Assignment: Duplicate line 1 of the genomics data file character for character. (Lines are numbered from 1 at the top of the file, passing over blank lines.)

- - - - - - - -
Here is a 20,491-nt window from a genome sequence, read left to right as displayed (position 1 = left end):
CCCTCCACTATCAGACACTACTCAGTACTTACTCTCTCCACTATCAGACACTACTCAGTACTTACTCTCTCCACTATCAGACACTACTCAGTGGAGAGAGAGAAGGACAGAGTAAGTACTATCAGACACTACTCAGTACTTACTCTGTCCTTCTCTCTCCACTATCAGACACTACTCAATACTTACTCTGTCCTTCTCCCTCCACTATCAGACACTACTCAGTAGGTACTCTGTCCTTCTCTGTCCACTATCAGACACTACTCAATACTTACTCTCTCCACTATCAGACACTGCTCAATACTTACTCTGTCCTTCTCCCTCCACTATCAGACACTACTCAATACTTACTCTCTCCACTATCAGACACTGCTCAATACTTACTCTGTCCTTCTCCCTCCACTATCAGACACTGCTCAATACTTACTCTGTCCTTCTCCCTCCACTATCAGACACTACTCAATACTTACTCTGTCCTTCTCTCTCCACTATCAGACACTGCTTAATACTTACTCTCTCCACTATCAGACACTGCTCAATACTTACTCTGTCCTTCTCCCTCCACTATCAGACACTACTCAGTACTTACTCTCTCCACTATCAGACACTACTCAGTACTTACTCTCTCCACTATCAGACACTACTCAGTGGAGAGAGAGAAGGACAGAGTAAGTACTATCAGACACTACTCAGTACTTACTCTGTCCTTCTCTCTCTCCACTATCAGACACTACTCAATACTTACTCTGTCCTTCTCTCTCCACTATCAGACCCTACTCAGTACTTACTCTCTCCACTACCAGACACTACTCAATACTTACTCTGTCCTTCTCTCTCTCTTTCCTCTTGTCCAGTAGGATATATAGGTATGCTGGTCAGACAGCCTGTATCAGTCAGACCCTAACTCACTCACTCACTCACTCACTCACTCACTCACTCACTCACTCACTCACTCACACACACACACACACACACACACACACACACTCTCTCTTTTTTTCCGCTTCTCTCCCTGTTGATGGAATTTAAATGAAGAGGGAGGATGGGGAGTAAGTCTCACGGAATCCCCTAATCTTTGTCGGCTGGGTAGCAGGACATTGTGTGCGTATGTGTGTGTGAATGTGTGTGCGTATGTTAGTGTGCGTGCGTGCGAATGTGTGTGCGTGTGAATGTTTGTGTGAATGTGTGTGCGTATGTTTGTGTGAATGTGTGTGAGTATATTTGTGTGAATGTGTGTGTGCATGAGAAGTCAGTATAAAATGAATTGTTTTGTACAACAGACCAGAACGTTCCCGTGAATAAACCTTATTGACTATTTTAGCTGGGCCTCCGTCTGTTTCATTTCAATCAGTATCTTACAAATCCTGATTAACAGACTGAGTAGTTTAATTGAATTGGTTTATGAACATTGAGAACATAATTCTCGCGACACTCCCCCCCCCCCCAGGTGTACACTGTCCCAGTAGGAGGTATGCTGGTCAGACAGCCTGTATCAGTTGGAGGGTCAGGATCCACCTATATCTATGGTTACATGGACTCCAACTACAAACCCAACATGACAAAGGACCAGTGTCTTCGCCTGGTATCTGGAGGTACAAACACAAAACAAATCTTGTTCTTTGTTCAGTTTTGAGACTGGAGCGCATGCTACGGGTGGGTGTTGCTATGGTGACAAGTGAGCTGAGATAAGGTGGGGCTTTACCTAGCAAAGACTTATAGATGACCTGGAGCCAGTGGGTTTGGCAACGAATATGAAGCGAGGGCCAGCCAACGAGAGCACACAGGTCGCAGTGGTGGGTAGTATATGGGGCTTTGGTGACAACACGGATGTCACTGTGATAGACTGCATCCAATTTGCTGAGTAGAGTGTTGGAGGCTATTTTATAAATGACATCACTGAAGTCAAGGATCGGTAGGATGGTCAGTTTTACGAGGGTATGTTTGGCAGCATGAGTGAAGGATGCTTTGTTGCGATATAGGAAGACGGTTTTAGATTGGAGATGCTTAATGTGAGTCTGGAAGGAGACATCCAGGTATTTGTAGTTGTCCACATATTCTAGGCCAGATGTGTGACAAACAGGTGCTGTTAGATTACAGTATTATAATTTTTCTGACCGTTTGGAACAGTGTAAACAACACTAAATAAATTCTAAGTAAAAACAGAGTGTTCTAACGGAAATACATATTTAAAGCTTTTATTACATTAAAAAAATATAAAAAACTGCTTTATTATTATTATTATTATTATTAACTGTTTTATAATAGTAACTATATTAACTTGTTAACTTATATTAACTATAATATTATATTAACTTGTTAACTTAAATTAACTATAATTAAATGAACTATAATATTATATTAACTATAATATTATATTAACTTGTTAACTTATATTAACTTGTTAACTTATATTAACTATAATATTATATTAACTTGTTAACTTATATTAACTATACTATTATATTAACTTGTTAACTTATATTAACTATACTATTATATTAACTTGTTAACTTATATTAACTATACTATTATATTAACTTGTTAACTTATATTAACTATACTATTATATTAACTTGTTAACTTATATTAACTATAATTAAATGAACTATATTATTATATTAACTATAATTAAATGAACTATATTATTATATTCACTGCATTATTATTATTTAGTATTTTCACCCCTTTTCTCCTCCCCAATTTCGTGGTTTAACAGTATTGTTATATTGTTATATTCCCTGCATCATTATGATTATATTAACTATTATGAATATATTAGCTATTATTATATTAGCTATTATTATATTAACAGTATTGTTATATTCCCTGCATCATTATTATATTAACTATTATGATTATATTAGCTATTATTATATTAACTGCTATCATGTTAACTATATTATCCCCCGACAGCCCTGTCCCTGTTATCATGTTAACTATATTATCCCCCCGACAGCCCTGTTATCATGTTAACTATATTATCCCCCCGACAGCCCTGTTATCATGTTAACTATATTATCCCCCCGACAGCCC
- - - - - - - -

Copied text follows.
Here is a 20,491-nt window from a genome sequence, read left to right as displayed (position 1 = left end):